aLiga, Spain’s top soccer league, confirmed Wednesday that it has reached an agreement in principle with private equity firm CVC Capital Partners, selling 10% of its business for 2.7 billion euros (about $3 billion).
CVC is the majority owner of Tipico, a German sports betting group that has reportedly become the latest bidder to take over William Hill’s operations in Europe and the UK.
LaLiga has been working on the operation for a year now and awaits approval from the league’s clubs. The billionaire injection could help cash-strapped teams including big names FC Barcelona and Real Madrid CF.
The agreement determines LaLiga will not be selling any of its rights, retaining total control over the selling arrangements for its broadcast contracts and sporting regulations. LaLiga said in a statement on Wednesday that it would place all the assets related to the deal in a new company in which CVC will be a 10% partner. The private equity firm will run the risk associated with any business deal.
“It is an ambitious investment plan that will provide LaLiga and the clubs with resources with the aim of continuing the transformation towards a global digital entertainment company, strengthening the competition and transforming the experience of the fans,” described LaLiga in their statement. "The technological capabilities of the LaLiga and the clubs’ ecosystem will also be strengthened, offering new content, new channels and new markets."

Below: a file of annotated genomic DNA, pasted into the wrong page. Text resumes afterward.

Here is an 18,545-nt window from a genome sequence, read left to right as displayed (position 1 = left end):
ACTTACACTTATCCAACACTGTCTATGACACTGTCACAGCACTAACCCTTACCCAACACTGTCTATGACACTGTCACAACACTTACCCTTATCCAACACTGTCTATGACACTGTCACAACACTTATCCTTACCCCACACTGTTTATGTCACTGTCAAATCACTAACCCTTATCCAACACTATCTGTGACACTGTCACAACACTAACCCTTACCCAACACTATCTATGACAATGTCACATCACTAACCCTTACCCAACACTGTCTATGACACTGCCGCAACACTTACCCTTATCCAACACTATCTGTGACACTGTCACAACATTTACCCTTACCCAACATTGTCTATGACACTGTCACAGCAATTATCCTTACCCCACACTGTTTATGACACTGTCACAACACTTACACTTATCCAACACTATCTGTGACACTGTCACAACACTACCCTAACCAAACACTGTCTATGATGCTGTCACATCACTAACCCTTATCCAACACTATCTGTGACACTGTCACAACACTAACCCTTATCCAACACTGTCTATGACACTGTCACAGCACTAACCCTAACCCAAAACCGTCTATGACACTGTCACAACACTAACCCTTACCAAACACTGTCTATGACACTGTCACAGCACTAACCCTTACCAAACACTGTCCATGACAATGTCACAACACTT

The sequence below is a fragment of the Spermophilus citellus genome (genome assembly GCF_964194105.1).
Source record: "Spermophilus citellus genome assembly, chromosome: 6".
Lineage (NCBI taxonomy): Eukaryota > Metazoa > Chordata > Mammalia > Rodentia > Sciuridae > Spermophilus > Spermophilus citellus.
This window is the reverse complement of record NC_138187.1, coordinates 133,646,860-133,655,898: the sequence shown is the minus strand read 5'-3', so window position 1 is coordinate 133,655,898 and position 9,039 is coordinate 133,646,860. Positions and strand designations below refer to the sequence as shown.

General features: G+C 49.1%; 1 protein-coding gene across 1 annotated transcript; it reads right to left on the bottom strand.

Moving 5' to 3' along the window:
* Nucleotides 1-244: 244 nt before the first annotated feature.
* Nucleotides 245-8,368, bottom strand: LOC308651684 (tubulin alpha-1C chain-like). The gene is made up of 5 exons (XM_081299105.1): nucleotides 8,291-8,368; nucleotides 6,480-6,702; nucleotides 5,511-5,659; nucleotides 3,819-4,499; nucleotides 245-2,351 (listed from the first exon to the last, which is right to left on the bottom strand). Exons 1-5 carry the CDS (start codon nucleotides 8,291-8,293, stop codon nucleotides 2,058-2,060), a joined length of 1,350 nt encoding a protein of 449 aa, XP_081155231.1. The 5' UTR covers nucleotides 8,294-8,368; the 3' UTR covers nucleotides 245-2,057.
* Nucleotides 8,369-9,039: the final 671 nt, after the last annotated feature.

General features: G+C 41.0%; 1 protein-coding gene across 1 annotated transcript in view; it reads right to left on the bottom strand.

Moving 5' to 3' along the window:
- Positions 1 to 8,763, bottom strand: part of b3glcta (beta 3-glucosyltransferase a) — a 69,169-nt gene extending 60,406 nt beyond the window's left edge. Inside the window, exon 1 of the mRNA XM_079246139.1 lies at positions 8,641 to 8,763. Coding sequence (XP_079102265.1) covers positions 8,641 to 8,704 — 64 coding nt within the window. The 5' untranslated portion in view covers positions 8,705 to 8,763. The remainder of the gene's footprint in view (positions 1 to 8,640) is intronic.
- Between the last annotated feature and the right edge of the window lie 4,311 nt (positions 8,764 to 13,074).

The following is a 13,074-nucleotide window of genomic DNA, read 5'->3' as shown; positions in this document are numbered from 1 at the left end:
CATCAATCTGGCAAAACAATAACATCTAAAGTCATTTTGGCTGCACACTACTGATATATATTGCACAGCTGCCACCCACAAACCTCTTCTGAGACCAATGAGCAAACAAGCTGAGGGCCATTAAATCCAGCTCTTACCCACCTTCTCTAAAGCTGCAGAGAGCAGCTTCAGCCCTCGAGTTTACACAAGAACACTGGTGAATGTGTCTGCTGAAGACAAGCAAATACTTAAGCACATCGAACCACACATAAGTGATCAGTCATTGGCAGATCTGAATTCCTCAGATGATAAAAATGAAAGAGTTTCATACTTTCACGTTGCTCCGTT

It has been revealed that out of the total figures, 15% can be put straight to use to reinforce squads and to sign players, while about 70% will go to structural improvements at stadiums and facilities.
As part of a consortium, CVC also entered talks last year to buy a stake in the media business of Italy’s top soccer league, which ended up felling through due to rejection from some clubs.
There is a potential risk that this could also happen in Spain, as LaLiga needs to secure support of a majority of its 24 affiliated clubs at a general meeting in order to complete the transaction. It has been disclosed that both representatives of the league and CVC have been meeting with club officials to obtain their backing before the final vote.
If supported by the clubs, the joint venture would be the first of its type by a major European league.
This is not the only deal carried out by LaLiga in 2021. Earlier this year, an expanded partnership with Microsoft Corp was reached in a bid to boost revenue in the context severe economic losses for Spanish clubs due to Covid-19.
On the other hand, CVC has sealed numerous deals in rugby over the past year, including an agreement to pay 365 million pounds (about $500 million) for a share of the Six Nations Championship, Europe’s top national team rugby competition.
CVC’s soccer investments would mark their biggest in sports since its exit from the Formula 1 car racing series in 2017.